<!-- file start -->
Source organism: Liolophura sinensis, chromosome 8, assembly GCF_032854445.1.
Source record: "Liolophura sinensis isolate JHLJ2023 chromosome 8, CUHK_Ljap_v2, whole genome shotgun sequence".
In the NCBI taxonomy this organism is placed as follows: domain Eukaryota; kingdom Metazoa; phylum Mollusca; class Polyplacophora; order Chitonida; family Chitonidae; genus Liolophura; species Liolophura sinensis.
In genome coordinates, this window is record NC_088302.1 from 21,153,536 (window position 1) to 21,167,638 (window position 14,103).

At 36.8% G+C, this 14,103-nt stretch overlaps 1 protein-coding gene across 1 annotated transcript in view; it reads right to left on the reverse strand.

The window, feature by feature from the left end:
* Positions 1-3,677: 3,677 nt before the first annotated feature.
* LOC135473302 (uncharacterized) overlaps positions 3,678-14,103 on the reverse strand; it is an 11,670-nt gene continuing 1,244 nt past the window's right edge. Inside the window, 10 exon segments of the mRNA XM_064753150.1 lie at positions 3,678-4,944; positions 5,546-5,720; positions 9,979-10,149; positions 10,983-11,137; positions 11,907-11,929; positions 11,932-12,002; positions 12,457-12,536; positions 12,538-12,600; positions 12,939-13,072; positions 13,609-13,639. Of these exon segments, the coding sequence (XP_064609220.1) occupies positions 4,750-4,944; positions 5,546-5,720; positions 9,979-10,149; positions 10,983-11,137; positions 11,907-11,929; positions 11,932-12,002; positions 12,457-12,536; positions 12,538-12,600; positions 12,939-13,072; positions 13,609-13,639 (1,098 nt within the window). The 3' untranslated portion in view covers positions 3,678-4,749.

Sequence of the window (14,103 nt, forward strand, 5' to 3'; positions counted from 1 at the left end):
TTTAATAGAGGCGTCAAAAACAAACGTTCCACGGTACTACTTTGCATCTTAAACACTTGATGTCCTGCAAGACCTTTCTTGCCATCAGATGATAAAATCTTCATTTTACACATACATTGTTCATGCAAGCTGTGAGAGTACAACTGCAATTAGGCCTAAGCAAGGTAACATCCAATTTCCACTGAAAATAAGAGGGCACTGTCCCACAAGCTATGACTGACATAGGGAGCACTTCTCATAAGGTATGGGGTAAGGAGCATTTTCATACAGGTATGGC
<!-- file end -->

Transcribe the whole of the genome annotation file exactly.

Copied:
Source organism: Liolophura sinensis, chromosome 8, assembly GCF_032854445.1.
Source record: "Liolophura sinensis isolate JHLJ2023 chromosome 8, CUHK_Ljap_v2, whole genome shotgun sequence".
In the NCBI taxonomy this organism is placed as follows: domain Eukaryota; kingdom Metazoa; phylum Mollusca; class Polyplacophora; order Chitonida; family Chitonidae; genus Liolophura; species Liolophura sinensis.
In genome coordinates, this window is record NC_088302.1 from 21,153,536 (window position 1) to 21,167,638 (window position 14,103).

At 36.8% G+C, this 14,103-nt stretch overlaps 1 protein-coding gene across 1 annotated transcript in view; it reads right to left on the reverse strand.

The window, feature by feature from the left end:
* Positions 1-3,677: 3,677 nt before the first annotated feature.
* LOC135473302 (uncharacterized) overlaps positions 3,678-14,103 on the reverse strand; it is an 11,670-nt gene continuing 1,244 nt past the window's right edge. Inside the window, 10 exon segments of the mRNA XM_064753150.1 lie at positions 3,678-4,944; positions 5,546-5,720; positions 9,979-10,149; positions 10,983-11,137; positions 11,907-11,929; positions 11,932-12,002; positions 12,457-12,536; positions 12,538-12,600; positions 12,939-13,072; positions 13,609-13,639. Of these exon segments, the coding sequence (XP_064609220.1) occupies positions 4,750-4,944; positions 5,546-5,720; positions 9,979-10,149; positions 10,983-11,137; positions 11,907-11,929; positions 11,932-12,002; positions 12,457-12,536; positions 12,538-12,600; positions 12,939-13,072; positions 13,609-13,639 (1,098 nt within the window). The 3' untranslated portion in view covers positions 3,678-4,749.

Sequence of the window (14,103 nt, forward strand, 5' to 3'; positions counted from 1 at the left end):
TTTAATAGAGGCGTCAAAAACAAACGTTCCACGGTACTACTTTGCATCTTAAACACTTGATGTCCTGCAAGACCTTTCTTGCCATCAGATGATAAAATCTTCATTTTACACATACATTGTTCATGCAAGCTGTGAGAGTACAACTGCAATTAGGCCTAAGCAAGGTAACATCCAATTTCCACTGAAAATAAGAGGGCACTGTCCCACAAGCTATGACTGACATAGGGAGCACTTCTCATAAGGTATGGGGTAAGGAGCATTTTCATACAGGTATGGC